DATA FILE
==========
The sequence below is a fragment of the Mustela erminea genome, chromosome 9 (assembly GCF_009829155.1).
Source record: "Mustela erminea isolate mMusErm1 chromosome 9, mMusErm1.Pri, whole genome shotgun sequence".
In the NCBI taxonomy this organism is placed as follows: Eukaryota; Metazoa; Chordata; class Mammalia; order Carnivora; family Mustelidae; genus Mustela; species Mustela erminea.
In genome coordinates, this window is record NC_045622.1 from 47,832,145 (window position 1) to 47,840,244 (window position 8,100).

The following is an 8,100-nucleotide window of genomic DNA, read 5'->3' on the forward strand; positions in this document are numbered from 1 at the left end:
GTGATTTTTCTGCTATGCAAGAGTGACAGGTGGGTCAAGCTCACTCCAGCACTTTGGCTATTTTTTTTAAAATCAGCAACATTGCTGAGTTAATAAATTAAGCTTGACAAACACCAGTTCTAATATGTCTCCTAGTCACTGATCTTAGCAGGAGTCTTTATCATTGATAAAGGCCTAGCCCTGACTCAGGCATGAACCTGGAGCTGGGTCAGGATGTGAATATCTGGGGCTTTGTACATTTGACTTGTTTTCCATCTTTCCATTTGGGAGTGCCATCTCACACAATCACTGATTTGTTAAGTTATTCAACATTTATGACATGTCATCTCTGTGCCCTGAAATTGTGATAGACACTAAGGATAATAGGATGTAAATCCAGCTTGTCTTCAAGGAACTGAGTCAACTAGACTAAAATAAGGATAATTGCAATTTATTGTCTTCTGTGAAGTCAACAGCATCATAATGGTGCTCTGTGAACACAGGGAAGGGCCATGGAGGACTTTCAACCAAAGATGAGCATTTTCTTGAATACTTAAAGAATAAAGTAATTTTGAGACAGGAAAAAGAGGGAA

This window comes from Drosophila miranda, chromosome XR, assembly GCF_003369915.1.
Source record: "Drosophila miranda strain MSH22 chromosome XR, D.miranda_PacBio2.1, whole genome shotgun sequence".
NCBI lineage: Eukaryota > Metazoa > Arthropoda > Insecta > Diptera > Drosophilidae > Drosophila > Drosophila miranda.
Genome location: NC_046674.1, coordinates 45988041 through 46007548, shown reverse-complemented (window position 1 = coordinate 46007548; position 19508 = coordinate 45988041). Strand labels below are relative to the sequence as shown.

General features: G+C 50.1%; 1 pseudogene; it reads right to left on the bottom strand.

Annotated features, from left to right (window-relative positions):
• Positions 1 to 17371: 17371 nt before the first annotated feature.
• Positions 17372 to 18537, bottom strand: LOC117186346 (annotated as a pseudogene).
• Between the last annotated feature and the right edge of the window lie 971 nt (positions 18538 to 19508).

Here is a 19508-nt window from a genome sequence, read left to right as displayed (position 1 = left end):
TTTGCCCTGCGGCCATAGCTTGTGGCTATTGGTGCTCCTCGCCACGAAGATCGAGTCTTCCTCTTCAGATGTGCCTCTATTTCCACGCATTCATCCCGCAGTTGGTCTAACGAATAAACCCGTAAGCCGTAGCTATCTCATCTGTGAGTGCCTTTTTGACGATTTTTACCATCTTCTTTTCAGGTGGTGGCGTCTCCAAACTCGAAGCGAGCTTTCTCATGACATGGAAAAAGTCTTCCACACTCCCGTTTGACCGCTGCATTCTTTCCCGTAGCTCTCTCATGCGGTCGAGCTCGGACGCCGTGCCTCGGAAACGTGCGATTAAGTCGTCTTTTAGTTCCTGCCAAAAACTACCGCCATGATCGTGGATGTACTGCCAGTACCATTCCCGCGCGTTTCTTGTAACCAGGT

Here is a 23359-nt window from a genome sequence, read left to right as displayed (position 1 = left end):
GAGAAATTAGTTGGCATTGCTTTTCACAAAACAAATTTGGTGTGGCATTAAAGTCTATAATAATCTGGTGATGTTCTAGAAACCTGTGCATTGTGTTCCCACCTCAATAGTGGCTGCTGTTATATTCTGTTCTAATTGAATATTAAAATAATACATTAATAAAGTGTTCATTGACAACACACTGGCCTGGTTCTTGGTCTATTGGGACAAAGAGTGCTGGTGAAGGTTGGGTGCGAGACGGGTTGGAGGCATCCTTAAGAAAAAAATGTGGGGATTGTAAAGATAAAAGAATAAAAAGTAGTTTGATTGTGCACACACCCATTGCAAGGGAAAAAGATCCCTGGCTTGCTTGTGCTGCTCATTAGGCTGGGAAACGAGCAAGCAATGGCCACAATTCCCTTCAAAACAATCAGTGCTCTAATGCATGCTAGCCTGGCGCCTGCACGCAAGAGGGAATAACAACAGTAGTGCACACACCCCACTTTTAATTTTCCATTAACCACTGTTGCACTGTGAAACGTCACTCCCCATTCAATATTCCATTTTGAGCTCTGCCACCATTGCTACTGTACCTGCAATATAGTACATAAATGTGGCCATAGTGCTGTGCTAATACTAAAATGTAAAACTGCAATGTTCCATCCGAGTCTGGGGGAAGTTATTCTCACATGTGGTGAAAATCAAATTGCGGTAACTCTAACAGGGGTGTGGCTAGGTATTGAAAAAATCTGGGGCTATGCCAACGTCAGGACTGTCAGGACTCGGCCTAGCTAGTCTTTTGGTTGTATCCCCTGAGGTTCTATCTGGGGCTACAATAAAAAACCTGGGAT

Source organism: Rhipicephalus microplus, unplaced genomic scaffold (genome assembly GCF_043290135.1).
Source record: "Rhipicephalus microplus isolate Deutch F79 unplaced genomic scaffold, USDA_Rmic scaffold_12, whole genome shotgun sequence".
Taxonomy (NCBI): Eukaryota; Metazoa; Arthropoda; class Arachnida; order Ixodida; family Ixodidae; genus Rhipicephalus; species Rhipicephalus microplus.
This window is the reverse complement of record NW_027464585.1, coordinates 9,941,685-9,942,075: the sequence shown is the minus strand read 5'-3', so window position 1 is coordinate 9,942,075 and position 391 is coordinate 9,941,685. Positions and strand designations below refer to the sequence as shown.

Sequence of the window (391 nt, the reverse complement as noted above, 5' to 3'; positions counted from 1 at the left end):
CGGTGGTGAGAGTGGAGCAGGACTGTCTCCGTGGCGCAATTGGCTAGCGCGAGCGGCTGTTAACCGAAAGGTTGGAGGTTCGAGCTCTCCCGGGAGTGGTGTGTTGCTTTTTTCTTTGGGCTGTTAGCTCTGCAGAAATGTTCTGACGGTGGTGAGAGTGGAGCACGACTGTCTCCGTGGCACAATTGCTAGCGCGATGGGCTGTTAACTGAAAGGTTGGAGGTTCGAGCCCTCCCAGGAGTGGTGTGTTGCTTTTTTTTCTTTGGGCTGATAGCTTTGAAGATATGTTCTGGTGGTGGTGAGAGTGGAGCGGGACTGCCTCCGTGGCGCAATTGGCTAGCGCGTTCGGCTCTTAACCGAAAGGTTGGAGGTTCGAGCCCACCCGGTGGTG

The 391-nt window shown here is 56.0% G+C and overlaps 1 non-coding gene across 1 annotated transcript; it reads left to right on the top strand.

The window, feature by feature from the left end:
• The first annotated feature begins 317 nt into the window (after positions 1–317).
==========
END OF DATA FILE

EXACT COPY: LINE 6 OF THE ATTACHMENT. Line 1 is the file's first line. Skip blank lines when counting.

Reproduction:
GTGATTTTTCTGCTATGCAAGAGTGACAGGTGGGTCAAGCTCACTCCAGCACTTTGGCTATTTTTTTTAAAATCAGCAACATTGCTGAGTTAATAAATTAAGCTTGACAAACACCAGTTCTAATATGTCTCCTAGTCACTGATCTTAGCAGGAGTCTTTATCATTGATAAAGGCCTAGCCCTGACTCAGGCATGAACCTGGAGCTGGGTCAGGATGTGAATATCTGGGGCTTTGTACATTTGACTTGTTTTCCATCTTTCCATTTGGGAGTGCCATCTCACACAATCACTGATTTGTTAAGTTATTCAACATTTATGACATGTCATCTCTGTGCCCTGAAATTGTGATAGACACTAAGGATAATAGGATGTAAATCCAGCTTGTCTTCAAGGAACTGAGTCAACTAGACTAAAATAAGGATAATTGCAATTTATTGTCTTCTGTGAAGTCAACAGCATCATAATGGTGCTCTGTGAACACAGGGAAGGGCCATGGAGGACTTTCAACCAAAGATGAGCATTTTCTTGAATACTTAAAGAATAAAGTAATTTTGAGACAGGAAAAAGAGGGAA